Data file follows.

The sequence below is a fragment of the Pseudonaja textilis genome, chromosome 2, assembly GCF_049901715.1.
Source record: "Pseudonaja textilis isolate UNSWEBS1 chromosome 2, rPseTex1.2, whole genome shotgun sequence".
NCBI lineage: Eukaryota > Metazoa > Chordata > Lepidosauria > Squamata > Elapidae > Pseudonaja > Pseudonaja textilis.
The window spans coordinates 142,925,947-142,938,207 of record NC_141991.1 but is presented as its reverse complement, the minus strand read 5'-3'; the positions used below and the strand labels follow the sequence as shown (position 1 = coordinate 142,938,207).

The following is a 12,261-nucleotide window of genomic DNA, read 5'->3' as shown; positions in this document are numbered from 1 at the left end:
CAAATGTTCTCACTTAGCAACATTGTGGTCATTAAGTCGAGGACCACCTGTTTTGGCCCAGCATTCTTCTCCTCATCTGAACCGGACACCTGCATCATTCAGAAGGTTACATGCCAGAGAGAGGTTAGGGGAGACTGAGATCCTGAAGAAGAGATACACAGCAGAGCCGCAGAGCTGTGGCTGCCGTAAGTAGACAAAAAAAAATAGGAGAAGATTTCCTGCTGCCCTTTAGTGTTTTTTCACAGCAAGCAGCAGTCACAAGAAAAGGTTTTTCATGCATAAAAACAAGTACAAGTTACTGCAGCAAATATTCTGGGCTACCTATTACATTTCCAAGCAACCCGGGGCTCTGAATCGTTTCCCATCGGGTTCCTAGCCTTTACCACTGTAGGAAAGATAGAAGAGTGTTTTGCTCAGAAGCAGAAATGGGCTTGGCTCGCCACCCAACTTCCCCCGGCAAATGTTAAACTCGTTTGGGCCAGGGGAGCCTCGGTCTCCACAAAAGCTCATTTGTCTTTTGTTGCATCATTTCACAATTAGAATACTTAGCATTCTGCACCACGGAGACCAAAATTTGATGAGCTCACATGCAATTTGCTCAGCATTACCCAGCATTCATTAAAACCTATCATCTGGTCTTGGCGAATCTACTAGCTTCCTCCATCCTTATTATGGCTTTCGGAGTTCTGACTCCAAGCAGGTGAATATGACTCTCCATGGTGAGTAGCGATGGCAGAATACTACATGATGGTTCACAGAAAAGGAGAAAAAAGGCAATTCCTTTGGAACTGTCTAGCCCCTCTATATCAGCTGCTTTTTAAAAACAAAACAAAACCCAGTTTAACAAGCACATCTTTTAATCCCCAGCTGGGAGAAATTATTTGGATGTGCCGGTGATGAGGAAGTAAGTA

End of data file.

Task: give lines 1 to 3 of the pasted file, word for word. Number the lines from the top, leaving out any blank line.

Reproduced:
The sequence below is a fragment of the Pseudonaja textilis genome, chromosome 2, assembly GCF_049901715.1.
Source record: "Pseudonaja textilis isolate UNSWEBS1 chromosome 2, rPseTex1.2, whole genome shotgun sequence".
NCBI lineage: Eukaryota > Metazoa > Chordata > Lepidosauria > Squamata > Elapidae > Pseudonaja > Pseudonaja textilis.